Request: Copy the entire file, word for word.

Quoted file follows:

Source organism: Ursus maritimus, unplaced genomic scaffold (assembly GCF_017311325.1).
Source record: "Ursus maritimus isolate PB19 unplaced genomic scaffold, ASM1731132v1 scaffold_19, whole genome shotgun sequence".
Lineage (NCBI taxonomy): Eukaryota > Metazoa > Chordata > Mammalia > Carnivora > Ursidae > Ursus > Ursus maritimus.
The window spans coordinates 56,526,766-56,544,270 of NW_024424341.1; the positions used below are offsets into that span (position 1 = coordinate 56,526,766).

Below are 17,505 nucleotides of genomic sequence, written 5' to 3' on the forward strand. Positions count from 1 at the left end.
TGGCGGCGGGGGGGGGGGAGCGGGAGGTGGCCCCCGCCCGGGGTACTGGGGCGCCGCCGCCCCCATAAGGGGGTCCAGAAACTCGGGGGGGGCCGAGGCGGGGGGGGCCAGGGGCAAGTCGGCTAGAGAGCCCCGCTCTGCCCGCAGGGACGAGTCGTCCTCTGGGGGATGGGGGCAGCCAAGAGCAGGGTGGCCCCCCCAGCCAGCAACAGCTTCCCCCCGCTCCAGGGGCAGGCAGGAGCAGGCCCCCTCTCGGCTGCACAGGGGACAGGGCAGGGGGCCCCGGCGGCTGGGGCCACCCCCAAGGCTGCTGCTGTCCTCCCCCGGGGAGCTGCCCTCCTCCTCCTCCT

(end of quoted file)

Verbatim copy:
Source organism: Ursus maritimus, unplaced genomic scaffold (assembly GCF_017311325.1).
Source record: "Ursus maritimus isolate PB19 unplaced genomic scaffold, ASM1731132v1 scaffold_19, whole genome shotgun sequence".
Lineage (NCBI taxonomy): Eukaryota > Metazoa > Chordata > Mammalia > Carnivora > Ursidae > Ursus > Ursus maritimus.
The window spans coordinates 56,526,766-56,544,270 of NW_024424341.1; the positions used below are offsets into that span (position 1 = coordinate 56,526,766).

Below are 17,505 nucleotides of genomic sequence, written 5' to 3' on the forward strand. Positions count from 1 at the left end.
TGGCGGCGGGGGGGGGGGAGCGGGAGGTGGCCCCCGCCCGGGGTACTGGGGCGCCGCCGCCCCCATAAGGGGGTCCAGAAACTCGGGGGGGGCCGAGGCGGGGGGGGCCAGGGGCAAGTCGGCTAGAGAGCCCCGCTCTGCCCGCAGGGACGAGTCGTCCTCTGGGGGATGGGGGCAGCCAAGAGCAGGGTGGCCCCCCCAGCCAGCAACAGCTTCCCCCCGCTCCAGGGGCAGGCAGGAGCAGGCCCCCTCTCGGCTGCACAGGGGACAGGGCAGGGGGCCCCGGCGGCTGGGGCCACCCCCAAGGCTGCTGCTGTCCTCCCCCGGGGAGCTGCCCTCCTCCTCCTCCT